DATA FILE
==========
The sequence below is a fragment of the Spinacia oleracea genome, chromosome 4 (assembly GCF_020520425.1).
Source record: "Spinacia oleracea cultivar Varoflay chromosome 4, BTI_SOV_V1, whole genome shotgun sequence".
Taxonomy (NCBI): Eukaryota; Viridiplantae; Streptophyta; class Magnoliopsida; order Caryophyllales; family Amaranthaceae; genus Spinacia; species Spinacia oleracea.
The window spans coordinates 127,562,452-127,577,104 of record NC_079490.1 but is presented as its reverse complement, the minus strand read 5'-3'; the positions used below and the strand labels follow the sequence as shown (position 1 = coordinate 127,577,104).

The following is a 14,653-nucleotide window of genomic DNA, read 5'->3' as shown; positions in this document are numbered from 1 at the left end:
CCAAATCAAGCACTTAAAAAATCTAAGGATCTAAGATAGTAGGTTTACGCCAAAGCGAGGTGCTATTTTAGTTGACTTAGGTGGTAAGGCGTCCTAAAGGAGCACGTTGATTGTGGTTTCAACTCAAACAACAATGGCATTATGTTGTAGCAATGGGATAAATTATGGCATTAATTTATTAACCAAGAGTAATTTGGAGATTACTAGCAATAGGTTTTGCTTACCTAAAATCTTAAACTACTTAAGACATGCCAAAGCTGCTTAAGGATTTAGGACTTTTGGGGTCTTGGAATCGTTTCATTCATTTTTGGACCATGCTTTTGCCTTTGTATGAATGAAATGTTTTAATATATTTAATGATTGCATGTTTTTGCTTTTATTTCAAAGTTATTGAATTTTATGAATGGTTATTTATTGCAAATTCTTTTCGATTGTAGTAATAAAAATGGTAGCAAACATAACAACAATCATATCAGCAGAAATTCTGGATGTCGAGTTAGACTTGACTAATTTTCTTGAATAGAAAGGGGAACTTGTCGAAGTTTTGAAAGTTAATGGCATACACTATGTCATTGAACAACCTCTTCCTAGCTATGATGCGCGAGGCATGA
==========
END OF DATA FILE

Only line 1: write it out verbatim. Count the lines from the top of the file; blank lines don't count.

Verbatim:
The sequence below is a fragment of the Spinacia oleracea genome, chromosome 4 (assembly GCF_020520425.1).